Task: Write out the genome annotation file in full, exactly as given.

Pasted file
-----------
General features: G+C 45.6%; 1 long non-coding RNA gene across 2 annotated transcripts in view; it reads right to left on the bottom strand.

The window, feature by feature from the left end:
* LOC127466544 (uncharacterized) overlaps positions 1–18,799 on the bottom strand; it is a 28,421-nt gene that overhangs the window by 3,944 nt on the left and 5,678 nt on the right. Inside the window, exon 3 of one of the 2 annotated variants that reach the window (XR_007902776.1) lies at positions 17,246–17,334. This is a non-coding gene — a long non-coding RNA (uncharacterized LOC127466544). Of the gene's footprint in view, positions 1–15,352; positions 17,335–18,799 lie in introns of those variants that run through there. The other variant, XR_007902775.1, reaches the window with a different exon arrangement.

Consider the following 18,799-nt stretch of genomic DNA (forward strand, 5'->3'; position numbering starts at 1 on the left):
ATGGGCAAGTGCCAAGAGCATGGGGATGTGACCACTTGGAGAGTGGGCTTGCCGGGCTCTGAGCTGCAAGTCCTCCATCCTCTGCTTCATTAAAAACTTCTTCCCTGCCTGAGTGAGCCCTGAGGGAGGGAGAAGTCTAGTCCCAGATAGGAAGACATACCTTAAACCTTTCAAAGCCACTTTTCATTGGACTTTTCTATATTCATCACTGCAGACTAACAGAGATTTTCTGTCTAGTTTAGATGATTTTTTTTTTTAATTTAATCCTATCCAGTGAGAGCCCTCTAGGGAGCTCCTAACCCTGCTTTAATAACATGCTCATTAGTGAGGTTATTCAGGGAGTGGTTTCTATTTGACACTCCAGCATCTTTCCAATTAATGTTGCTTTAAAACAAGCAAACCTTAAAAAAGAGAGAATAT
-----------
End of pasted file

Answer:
General features: G+C 45.6%; 1 long non-coding RNA gene across 2 annotated transcripts in view; it reads right to left on the bottom strand.

The window, feature by feature from the left end:
* LOC127466544 (uncharacterized) overlaps positions 1–18,799 on the bottom strand; it is a 28,421-nt gene that overhangs the window by 3,944 nt on the left and 5,678 nt on the right. Inside the window, exon 3 of one of the 2 annotated variants that reach the window (XR_007902776.1) lies at positions 17,246–17,334. This is a non-coding gene — a long non-coding RNA (uncharacterized LOC127466544). Of the gene's footprint in view, positions 1–15,352; positions 17,335–18,799 lie in introns of those variants that run through there. The other variant, XR_007902775.1, reaches the window with a different exon arrangement.

Consider the following 18,799-nt stretch of genomic DNA (forward strand, 5'->3'; position numbering starts at 1 on the left):
ATGGGCAAGTGCCAAGAGCATGGGGATGTGACCACTTGGAGAGTGGGCTTGCCGGGCTCTGAGCTGCAAGTCCTCCATCCTCTGCTTCATTAAAAACTTCTTCCCTGCCTGAGTGAGCCCTGAGGGAGGGAGAAGTCTAGTCCCAGATAGGAAGACATACCTTAAACCTTTCAAAGCCACTTTTCATTGGACTTTTCTATATTCATCACTGCAGACTAACAGAGATTTTCTGTCTAGTTTAGATGATTTTTTTTTTTAATTTAATCCTATCCAGTGAGAGCCCTCTAGGGAGCTCCTAACCCTGCTTTAATAACATGCTCATTAGTGAGGTTATTCAGGGAGTGGTTTCTATTTGACACTCCAGCATCTTTCCAATTAATGTTGCTTTAAAACAAGCAAACCTTAAAAAAGAGAGAATAT